In the context of Babcock–Leighton models, introducing stochastic forcing of the dynamo numbers leads to amplitude fluctuation patterns qualitatively similar to those plotted in Figure 25: long timescale amplitude modulation, spread in cycle period, (non-solar) positive correlations between cycle amplitude and rise time, and (solar-like) positive correlation between duration and rise time, with the interesting addition that in some model formulations cycle-to-cycle amplitude variation patterns reminiscent of the Gnevyshev–Ohl Rule are also produced (see Charbonneau et al., 2007). Charbonneau and Dikpati (2000) have presented a series of dynamo simulations including stochastic fluctuations in the dynamo number as well as in the meridional circulation. Working in the supercritical regime with a form of algebraic -quenching as the sole amplitude-limiting nonlinearity, they succeed in producing a solar-like weak anticorrelation between cycle amplitude and duration for fluctuations in the dynamo numbers in excess of 200% of its mean value, with coherence time of one month. However, these encouraging results did not prove very robust across the model’s parameter space.

A different approach is followed by Passos and Lopes (2008) and Lopes and Passos (2009), who used a low-order dynamo model resulting from truncation of the 2D axisymmetric mean-field dynamo equations, with flux loss due to magnetic buoyancy as the amplitude-limiting nonlinearity. Fitting equilibrium solutions to their low-order model to the smoothed SSN time series, one magnetic cycle at a time (Figure 26A), they can plausibly interpret variations in their fitting parameters as being due to systematic, persistent variations of the meridional flow speed on decadal timescales (Figure 26B). They then input these variations in the kinematic axisymmetric Babcock–Leighton model of Chatterjee et al. (2004), conceptually similar to that described in Section 4.8 but replacing the nonlinearity on the poloidal source term by a threshold function for magnetic flux loss through magnetic buoyancy. The resulting SSN-proxy time series reconstructed in this manner shows some remarkable similarities to the true SSN time series, including an epoch of strongly reduced cycle amplitude in the opening decades of the nineteenth century, and secular rise of cycle amplitudes from the mid-nineteenth to the mid-twentieth century (Figure 26C). This suggests that relatively small but persistent changes in the meridional flow, at the 5 – 30% level, could account for much of the variation in amplitude and duration observed in the solar cycle, and possibly even Grand Minima of activity (see Passos and Lopes, 2009), the topic to which we now turn.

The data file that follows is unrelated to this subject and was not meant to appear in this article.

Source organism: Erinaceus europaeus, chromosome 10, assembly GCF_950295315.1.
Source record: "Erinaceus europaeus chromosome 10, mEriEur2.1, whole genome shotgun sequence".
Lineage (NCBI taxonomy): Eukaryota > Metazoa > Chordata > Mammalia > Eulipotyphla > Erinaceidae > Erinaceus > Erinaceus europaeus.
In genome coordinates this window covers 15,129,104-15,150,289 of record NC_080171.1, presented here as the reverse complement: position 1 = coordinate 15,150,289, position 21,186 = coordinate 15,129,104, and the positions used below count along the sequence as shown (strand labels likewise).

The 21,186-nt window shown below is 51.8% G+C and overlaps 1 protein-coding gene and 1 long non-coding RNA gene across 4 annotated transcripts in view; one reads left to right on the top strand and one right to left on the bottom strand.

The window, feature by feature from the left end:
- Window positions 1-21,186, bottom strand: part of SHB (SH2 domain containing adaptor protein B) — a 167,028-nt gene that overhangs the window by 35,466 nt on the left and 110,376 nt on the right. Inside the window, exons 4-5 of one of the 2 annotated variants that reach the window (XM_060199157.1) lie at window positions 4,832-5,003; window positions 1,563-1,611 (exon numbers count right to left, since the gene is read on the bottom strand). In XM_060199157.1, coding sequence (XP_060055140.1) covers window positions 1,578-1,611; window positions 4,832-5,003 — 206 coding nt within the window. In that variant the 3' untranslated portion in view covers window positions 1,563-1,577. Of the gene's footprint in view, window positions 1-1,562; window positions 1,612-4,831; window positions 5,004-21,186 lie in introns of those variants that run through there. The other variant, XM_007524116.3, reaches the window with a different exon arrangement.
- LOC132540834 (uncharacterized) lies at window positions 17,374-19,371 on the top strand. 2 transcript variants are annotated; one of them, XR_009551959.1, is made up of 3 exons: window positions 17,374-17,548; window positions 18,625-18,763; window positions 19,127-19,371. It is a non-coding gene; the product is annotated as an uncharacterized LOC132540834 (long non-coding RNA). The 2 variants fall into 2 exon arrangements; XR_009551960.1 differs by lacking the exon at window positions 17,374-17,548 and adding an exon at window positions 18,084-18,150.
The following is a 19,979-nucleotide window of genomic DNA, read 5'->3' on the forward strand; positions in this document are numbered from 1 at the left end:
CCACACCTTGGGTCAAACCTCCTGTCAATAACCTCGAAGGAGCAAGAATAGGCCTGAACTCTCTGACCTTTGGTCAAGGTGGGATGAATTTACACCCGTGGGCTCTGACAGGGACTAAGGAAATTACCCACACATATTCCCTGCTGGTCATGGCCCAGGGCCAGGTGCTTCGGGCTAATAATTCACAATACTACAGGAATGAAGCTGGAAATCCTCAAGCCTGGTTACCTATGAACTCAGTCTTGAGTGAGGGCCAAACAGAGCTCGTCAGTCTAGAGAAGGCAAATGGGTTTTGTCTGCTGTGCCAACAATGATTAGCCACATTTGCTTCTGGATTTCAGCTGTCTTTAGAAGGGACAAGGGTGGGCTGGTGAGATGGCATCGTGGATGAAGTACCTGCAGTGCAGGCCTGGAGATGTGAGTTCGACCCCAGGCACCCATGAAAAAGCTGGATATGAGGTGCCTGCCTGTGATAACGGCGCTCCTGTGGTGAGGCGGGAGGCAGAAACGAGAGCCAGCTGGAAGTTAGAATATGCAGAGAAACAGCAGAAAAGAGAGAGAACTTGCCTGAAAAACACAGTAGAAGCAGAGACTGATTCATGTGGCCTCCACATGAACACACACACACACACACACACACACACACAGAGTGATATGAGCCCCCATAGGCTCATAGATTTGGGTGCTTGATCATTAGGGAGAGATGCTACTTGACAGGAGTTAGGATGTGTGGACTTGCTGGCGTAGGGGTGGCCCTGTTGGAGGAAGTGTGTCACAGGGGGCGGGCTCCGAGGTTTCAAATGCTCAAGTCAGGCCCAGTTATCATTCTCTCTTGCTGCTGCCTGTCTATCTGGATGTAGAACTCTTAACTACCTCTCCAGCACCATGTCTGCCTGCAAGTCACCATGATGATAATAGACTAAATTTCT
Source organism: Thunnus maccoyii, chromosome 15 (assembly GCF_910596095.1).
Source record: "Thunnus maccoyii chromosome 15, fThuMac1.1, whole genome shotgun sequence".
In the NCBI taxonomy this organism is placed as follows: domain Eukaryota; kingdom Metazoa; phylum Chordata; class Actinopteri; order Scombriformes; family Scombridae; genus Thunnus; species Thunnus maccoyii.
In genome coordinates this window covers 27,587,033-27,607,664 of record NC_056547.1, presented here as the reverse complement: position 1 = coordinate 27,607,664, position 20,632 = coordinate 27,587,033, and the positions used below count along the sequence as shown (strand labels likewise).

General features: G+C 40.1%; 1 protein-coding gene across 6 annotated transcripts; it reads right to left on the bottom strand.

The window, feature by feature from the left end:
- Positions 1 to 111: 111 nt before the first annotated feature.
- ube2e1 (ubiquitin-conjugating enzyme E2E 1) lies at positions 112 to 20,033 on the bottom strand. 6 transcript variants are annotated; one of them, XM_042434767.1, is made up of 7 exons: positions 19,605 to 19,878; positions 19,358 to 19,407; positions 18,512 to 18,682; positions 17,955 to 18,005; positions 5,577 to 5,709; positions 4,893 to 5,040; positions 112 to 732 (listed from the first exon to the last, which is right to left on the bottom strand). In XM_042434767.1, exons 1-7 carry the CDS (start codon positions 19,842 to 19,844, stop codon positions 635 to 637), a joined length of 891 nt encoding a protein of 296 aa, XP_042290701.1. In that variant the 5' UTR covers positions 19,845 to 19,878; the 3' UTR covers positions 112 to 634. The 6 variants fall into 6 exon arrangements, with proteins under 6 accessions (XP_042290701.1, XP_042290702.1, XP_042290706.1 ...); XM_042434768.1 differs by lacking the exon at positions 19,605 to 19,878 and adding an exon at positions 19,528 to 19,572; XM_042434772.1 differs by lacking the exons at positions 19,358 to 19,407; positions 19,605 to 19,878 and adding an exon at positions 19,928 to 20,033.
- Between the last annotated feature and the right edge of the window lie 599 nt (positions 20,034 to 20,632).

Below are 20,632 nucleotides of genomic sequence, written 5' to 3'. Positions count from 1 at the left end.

Living Rev. Solar Phys. 7, (2010), 3